We need all of you. And you know what’s beautiful to me is to see all of these ministers of the Gospel. It’s a marvelous picture. Who is it that is supposed to articulate the longings and aspirations of the people more than the preacher? Somehow the preacher must have a kind of fire shut up in his bones. And whenever injustice is around he tell it. Somehow the preacher must be an Amos, and saith, “When God speaks who can but prophesy?” Again with Amos, “Let justice roll down like waters and righteousness like a mighty stream.” Somehow the preacher must say with Jesus, “The Spirit of the Lord is upon me, because he hath anointed me,” and he’s anointed me to deal with the problems of the poor.”
And I want to commend the preachers, under the leadership of these noble men: James Lawson, one who has been in this struggle for many years; he’s been to jail for struggling; he’s been kicked out of Vanderbilt University for this struggle, but he’s still going on, fighting for the rights of his people. Reverend Ralph Jackson, Billy Kiles; I could just go right on down the list, but time will not permit. But I want to thank all of them. And I want you to thank them, because so often, preachers aren’t concerned about anything but themselves. And I’m always happy to see a relevant ministry.
It’s all right to talk about “long white robes over yonder,” in all of its symbolism. But ultimately people want some suits and dresses and shoes to wear down here! It’s all right to talk about “streets flowing with milk and honey,” but God has commanded us to be concerned about the slums down here, and his children who can’t eat three square meals a day. It’s all right to talk about the new Jerusalem, but one day, God’s preachers must talk about the new New York, the new Atlanta, the new Philadelphia, the new Los Angeles, the new Memphis, Tennessee. This is what we have to do.
Now the other thing we’ll have to do is this: Always anchor our external direct action with the power of economic withdrawal. Now, we are poor people. Individually, we are poor when you compare us with white society in America. We are poor. Never stop and forget that collectively — that means all of us together — collectively we are richer than all the nations in the world, with the exception of nine. Did you ever think about that? After you leave the United States, Soviet Russia, Great Britain, West Germany, France, and I could name the others, the American Negro collectively is richer than most nations of the world. We have an annual income of more than thirty billion dollars a year, which is more than all of the exports of the United States, and more than the national budget of Canada. Did you know that? That’s power right there, if we know how to pool it.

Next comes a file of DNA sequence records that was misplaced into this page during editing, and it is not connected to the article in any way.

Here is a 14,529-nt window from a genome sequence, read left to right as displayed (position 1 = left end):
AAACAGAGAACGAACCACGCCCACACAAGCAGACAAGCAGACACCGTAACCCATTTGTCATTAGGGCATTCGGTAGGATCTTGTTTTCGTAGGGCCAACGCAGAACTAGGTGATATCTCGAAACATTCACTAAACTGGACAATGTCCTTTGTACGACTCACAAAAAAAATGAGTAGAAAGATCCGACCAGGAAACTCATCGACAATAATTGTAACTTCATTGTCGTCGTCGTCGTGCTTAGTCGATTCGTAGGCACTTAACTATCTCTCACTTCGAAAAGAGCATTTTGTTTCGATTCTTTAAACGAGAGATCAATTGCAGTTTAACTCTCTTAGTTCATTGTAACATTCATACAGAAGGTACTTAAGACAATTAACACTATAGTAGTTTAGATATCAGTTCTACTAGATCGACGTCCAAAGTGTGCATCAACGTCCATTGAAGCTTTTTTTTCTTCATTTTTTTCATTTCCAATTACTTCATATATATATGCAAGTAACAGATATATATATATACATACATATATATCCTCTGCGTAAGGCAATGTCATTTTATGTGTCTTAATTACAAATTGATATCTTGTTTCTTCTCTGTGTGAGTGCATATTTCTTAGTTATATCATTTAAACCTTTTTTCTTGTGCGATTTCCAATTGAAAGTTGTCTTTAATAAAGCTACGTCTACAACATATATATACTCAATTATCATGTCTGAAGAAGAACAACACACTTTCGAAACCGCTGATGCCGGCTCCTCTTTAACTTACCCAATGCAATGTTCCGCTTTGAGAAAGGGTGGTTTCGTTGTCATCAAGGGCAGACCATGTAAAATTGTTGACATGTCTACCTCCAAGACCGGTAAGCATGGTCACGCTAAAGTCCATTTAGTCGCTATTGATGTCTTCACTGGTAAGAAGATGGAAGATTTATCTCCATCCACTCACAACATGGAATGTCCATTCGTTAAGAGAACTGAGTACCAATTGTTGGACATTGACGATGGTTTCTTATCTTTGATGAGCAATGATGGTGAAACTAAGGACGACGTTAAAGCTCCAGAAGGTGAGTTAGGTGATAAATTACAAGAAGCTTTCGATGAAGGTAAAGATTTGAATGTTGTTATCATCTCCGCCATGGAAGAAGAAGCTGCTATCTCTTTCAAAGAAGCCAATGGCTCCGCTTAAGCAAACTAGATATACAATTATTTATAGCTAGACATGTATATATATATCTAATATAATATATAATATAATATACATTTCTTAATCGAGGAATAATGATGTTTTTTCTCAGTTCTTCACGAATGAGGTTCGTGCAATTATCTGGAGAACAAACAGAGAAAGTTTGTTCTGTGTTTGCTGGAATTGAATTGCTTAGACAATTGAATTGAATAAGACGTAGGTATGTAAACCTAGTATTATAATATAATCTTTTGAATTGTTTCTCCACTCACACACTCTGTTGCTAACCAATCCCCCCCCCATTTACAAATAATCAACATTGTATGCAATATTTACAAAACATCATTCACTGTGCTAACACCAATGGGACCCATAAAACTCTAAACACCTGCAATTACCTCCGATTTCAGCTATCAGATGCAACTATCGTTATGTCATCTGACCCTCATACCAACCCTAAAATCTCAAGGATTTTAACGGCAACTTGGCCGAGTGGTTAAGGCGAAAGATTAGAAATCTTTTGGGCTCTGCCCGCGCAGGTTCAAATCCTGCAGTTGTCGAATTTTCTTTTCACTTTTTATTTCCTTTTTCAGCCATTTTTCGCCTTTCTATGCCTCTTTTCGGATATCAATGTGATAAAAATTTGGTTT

We don’t have to argue with anybody. We don’t have to curse and go around acting bad with our words.We don’t need any bricks and bottles. We don’t need any Molotov cocktails. We just need to go around to these stores, and to these massive industries in our country, and say,
“God sent us by here, to say to you that you’re not treating his children right. And we’ve come by here to ask you to make the first item on your agenda fair treatment, where God’s children are concerned. Now, if you are not prepared to do that, we do have an agenda that we must follow. And our agenda calls for withdrawing economic support from you.”
And so, as a result of this, we are asking you tonight, to go out and tell your neighbors not to buy Coca-Cola in Memphis. Go by and tell them not to buy Sealtest milk. Tell them not to buy — what is the other bread? — Wonder Bread. And what is the other bread company, Jesse? Tell them not to buy Hart’s bread. As Jesse Jackson has said, up to now, only the garbage men have been feeling pain; now we must kind of redistribute the pain. We are choosing these companies because they haven’t been fair in their hiring policies; and we are choosing them because they can begin the process of saying they are going to support the needs and the rights of these men who are on strike. And then they can move on town — downtown and tell Mayor Loeb to do what is right.
But not only that, we’ve got to strengthen black institutions. I call upon you to take your money out of the banks downtown and deposit your money in Tri-State Bank. We want a “bank-in” movement in Memphis. Go by the savings and loan association. I’m not asking you something that we don’t do ourselves at SCLC. Judge Hooks and others will tell you that we have an account here in the savings and loan association from the Southern Christian Leadership Conference. We are telling you to follow what we are doing. Put your money there. You have six or seven black insurance companies here in the city of Memphis. Take out your insurance there. We want to have an “insurance-in.”